Add H2 Database to Spring Boot with Spring Security: A Guide

In this tutorial, I will show you how to add support for the H2 in-memory database to your Spring Boot project with Spring Security enabled. By the end of this tutorial, you will be able to watch a video demonstration of how to implement it.

After following the steps below, your Spring Boot project will be configured to use the H2 in-memory database. Any data written to this database will be stored in memory, which means that if you restart or shut down your Spring Boot application, any data stored in the in-memory database tables will be lost.

Add H2 In-Memory Database POM.xml Dependency

Open the POM.xml file of your Spring Boot project and add the following dependency:


Update the File

To use the H2 in-memory database console and view the content of its tables, enable the h2-console in your file.

Add the following lines to the file:


Configure HttpSecurity

Disable the frameOptions()

If your Spring Boot project uses Spring Security, you probably have a class that is annotated with @EnableWebSecurity annotation. To disable the HTTP Header Frame Options, add the following to the configure() method of that class. Frame options are necessary to prevent a browser from loading your HTML page in an <iframe> or <frame> tag. To enable the H2 Console page to load, you need to disable this option.


Allow access to /h2-console URL path

To access the H2 in-memory database console, you will also need to allow access to the /h2-console path. This can be done by adding the following code snippet to your HttpSecurity configuration:

requestMatchers(new AntPathRequestMatcher("/h2-console/**"))

Here is my complete configure() function, which configures the HttpSecurity. Note that I granted access to the /h2-console URL.

    protected SecurityFilterChain configure(HttpSecurity http) throws Exception {

    http.csrf(csrf -> csrf.disable());

    http.authorizeHttpRequests(authz -> authz
            .requestMatchers(HttpMethod.POST, "/users").permitAll()
            .requestMatchers(new AntPathRequestMatcher("/h2-console/**")).permitAll()
            .addFilter(new AuthenticationFilter(authenticationManager()))
            .addFilter(new AuthorizationFilter(authenticationManager()))
            .sessionManagement(session -> session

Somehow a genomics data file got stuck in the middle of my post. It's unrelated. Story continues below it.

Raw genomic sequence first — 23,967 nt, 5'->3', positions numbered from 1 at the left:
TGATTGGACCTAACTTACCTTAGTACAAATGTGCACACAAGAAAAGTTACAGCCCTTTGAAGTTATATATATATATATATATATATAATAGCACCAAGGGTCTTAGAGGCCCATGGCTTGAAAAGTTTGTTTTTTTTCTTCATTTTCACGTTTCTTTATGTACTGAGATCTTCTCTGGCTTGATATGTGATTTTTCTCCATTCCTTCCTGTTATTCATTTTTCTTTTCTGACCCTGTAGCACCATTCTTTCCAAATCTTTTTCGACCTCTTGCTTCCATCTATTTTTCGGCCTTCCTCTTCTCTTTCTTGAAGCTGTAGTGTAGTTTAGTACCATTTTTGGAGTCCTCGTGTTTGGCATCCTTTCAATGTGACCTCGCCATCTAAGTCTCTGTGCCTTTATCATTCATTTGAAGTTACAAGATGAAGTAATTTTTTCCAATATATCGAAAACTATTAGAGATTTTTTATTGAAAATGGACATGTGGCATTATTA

Now, you should be able to do the following:

  1. Build and Run your Spring Boot application
  2. Open the URL http://localhost:8080/<application context>/h2-console in your browser window. Note that you should only include the <application context> if you have set it in your file, like this:

If you have not set an application context, leave out this part of the URL.

H2 Console Login page

After completing the above steps, you should see the following login page:

To start working with the H2 in-memory database, click on ‘Connect’ to sign in to your H2 Console.

Database “mem:testdb” not found, either pre-create it or allow remote database creation

If you encounter the error message ‘Database “mem:testdb” not found, either pre-create it or allow remote database creation’ while attempting to log in, you need to configure the H2 database access details in the file.


This should resolve the issue.

Video Demonstration

You can find more videos here: RESTful Web Services, Java, Spring Boot, Spring MVC and JPA

If you’re interested in further learning about Spring Boot, we recommend checking out the video courses listed above. Hopefully, one of them will be useful to you.

Frequently asked questions

  • How is H2 database different from other relational databases?
    H2 database is an in-memory database that is commonly used for testing and development purposes. It is lightweight, fast, and has a small footprint, making it easy to set up and use in a variety of contexts. Unlike traditional relational databases like MySQL or PostgreSQL, H2 database is designed to be embedded within a Java application, which can make it more convenient for certain use cases.
  • Can I use H2 database in production environments?
    While H2 database is primarily intended for testing and development purposes, it is possible to use it in production environments as well. However, it’s important to understand that H2 database may not be as robust or feature-rich as other relational databases, and it may not be as well-suited for handling large-scale or complex data sets. Additionally, H2 database is an in-memory database, which means that data may be lost if the application crashes or the server is shut down.
  • How can I migrate data from H2 database to another database?
    If you decide to switch from H2 database to another database for production use, you will need to migrate your data to the new database. There are several tools and frameworks available for migrating data between databases, including Apache Camel, Flyway, and Liquibase. Additionally, you can use Java Persistence API (JPA) to map H2 database entities to entities in the new database and transfer the data using JPA.
  • How do I debug issues with H2 database in my Spring Boot application?
    If you encounter issues with H2 database in your Spring Boot application, there are several steps you can take to debug the problem. First, check the H2 database console output for error messages or warnings. You can also use the Spring Boot Actuator to monitor the status of the database connection and other metrics. Additionally, you can enable verbose logging for the H2 database and Spring Boot to get more detailed information about what’s happening behind the scenes. Finally, consider reaching out to the Spring Boot or H2 database communities for help or guidance.